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Both groups were similar in terms of gender, age, weight, body mass index, ASA physical status and type of surgery performed. In terms of comorbidities, both groups were similar, except for the presence of chronic obstructive pulmonary disease. There was 100% compliance to the designated PaCO2 intraoperative targets. The median (IQR) PaCO2 in the TMH group and TN groups were 51.5 mm Hg (46.9–60.9) and 34.8 mm Hg (32.8–38.1), respectively (p<0.001). With regards to surgical characteristics, the duration of surgery was longer in the TMH group, with a median (IQR) duration of 219 min (124–304) versus 144 min (108–218) in the TN group, although this was not significant at the 5% level (p=0.121). PaO2 was similar between the two groups: 156.8 mm Hg (146.3–217.2) in the TMH group and 142.5 mm Hg (122.5–199.1) in the TN group (p=0.380). Oxygen saturation was similar: 98.5% in the TMH group (98.1–99.0) and 98.5% in the TN group (97.9–99.0) (p=0.834). Both groups also had similar mean arterial pressure (MAP) intraoperatively (p=0.307), similar total Hb (130.5 vs 122.2 g/L; p=0.132) and received similar total doses of intravenous morphine equivalent opioid, mg in the TMH group (–) and mg in the TN group ( – ) (p=0.22). In terms of intraoperative positioning of patients, one patient from each group was positioned in steep reverse Trendelenburg with minimal tilt. All other patients were positioned in the supine position with a neutral head position.
Interestingly, the incidence of postoperative delirium after surgery was lower in the TMH group, while LOS remained similar between the groups. Patients who suffered from postoperative delirium were all in the TN group, but they were also older (median (IQR) age=72 (59.5–77)) and had higher ASA scores (ASA scores of 3, 2, 1, 4 and 4). Their baseline medical comorbidities and duration of surgery (median (IQR) duration of surgery=171 min (83.5–254.5)) were similar to other study participants. 2 and LOS on postoperative cognitive performance. Cognitive outcomes were similar in groups with or without NIRS-based rSO2 optimisation in a recent randomised controlled trial.14 35 On the other hand, Murkin et al found that monitoring and reacting to cerebral desaturation during coronary artery bypass surgery was associated with clinical benefits.13 Patients witryna mobilna the league with shorter LOS (<10 days) had a higher mean rSO2. Intraoperative NIRS rSO2 monitoring led to a significant reduction in postoperative cognitive disturbance, confirmed by Trafidlo et al. 36 Casati et al also reported that higher rSO2 led to shorter LOS and improved Mini-Mental State Examination scores in elderly patients undergoing major abdominal surgery,37 and Schoen et al found that low preoperative rSO2 was associated with a higher incidence of postoperative delirium. Among patients who started at a normal rSO2 level, those who developed delirium had a larger intraoperative drop in rSO2.38 Our findings were consistent with those of Schoen et al.; however, they need to be interpreted with caution, as the ASA scores and age were slightly higher in the TN group, and our study was not designed to quantitatively investigate postoperative cognitive performance in hypercapnia.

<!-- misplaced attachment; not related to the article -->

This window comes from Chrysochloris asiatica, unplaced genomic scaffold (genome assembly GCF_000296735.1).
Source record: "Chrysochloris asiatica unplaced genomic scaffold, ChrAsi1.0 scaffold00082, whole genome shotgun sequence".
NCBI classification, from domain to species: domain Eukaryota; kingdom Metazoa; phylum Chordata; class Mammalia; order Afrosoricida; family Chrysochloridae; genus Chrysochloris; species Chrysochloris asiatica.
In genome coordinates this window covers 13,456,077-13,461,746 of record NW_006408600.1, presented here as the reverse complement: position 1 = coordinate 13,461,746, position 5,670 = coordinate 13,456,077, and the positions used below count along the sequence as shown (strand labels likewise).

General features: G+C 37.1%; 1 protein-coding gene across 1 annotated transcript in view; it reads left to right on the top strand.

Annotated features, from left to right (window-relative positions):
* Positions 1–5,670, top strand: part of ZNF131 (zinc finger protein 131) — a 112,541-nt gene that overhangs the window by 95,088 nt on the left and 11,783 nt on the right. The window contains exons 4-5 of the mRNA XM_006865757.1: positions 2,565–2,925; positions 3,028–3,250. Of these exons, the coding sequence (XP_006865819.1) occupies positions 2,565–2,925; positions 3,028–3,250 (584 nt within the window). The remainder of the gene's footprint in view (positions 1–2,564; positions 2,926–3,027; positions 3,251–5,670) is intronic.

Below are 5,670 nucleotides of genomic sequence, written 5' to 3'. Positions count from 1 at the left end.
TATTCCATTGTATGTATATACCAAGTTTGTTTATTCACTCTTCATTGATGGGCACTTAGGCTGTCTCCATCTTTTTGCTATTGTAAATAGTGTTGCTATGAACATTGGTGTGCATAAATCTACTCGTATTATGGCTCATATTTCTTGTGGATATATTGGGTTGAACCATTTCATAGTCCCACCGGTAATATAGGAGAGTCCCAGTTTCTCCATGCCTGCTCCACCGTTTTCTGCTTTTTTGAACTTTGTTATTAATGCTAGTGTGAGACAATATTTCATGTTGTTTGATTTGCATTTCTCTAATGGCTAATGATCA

We did not measure cardiac output, stroke volume and systemic vascular resistance. Therefore, the effects on changes in intrathoracic pressure on cardiac output are unknown. Changes in intrathoracic pressure may have adversely impacted cardiac output, which may in turn have affected the EtCO2. However, given that the positive end-expiratory pressure was held constant in both groups, and the changes in lung tidal volumes were relatively small, the impact of intrathoracic pressure on cardiac output is likely to be small. Finally, our findings of a greater incidence of early postoperative delirium in the TN group need to be interpreted with caution, as confounders of postoperative delirium were not controlled, our study was not powered to investigate postoperative delirium, and mental state was only assessed by CAM, once preoperatively and once postoperatively. Accordingly, our findings for delirium should be viewed as hypothesis generating. Nevertheless, if we were to consider that our effect size observed (ie, risk difference of 0.3) could be due to chance and a smaller effect would be observed in a larger study, an appropriate powered randomised controlled trial for this outcome would be very feasible. If the proportion of patients with delirium in the intervention group is 10%, to achieve 90% power, the required sample size for each group would be 92.